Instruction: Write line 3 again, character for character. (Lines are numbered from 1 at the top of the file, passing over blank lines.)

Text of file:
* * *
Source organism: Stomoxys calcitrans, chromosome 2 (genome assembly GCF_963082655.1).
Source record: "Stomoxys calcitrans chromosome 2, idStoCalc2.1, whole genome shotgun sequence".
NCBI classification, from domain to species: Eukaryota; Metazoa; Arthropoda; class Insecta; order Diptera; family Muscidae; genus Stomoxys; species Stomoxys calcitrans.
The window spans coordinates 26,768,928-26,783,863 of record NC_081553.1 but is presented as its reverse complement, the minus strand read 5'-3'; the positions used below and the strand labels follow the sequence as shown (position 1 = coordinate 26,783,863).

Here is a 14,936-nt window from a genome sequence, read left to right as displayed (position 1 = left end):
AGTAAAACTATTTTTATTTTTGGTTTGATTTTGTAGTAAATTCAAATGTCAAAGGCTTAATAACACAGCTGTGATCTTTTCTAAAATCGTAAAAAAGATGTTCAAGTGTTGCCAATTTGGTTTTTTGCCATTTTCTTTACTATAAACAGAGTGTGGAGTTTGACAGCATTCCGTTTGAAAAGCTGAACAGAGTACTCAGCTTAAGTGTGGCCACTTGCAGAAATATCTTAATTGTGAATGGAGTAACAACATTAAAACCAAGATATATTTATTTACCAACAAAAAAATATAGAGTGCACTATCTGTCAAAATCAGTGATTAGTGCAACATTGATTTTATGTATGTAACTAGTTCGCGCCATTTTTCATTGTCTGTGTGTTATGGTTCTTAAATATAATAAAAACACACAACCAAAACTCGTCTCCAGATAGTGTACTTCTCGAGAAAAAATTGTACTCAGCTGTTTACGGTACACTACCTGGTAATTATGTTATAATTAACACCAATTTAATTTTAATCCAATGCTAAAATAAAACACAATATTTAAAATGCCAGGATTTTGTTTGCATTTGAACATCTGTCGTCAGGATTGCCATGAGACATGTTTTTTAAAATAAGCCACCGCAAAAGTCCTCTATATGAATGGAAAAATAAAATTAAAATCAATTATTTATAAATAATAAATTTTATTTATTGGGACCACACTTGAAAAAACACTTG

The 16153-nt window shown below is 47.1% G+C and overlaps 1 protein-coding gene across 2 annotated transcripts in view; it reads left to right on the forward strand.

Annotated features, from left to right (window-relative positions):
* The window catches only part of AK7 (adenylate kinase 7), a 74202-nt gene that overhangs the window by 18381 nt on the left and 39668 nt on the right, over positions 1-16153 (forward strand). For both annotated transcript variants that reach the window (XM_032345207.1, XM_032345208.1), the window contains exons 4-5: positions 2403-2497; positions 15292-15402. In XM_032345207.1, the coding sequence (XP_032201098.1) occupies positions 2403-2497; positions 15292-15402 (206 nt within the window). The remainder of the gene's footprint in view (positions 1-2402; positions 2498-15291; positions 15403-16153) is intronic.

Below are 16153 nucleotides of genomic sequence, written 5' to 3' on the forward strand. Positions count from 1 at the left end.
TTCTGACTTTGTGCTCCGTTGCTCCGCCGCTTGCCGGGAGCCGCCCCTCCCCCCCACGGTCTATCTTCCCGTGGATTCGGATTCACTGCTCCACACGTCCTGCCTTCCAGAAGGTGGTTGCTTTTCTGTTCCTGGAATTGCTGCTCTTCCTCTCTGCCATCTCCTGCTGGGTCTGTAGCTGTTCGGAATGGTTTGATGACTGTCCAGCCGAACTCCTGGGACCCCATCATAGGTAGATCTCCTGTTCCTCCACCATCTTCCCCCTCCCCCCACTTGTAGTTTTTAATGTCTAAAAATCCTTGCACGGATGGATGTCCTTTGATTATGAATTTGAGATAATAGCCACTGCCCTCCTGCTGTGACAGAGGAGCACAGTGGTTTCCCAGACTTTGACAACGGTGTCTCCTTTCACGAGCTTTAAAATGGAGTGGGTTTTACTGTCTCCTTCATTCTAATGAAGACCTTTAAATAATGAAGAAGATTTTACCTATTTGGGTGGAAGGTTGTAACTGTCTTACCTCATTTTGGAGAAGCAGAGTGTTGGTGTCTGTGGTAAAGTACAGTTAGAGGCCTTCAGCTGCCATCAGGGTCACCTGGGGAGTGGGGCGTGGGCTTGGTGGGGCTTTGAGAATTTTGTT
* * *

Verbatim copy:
NCBI classification, from domain to species: Eukaryota; Metazoa; Arthropoda; class Insecta; order Diptera; family Muscidae; genus Stomoxys; species Stomoxys calcitrans.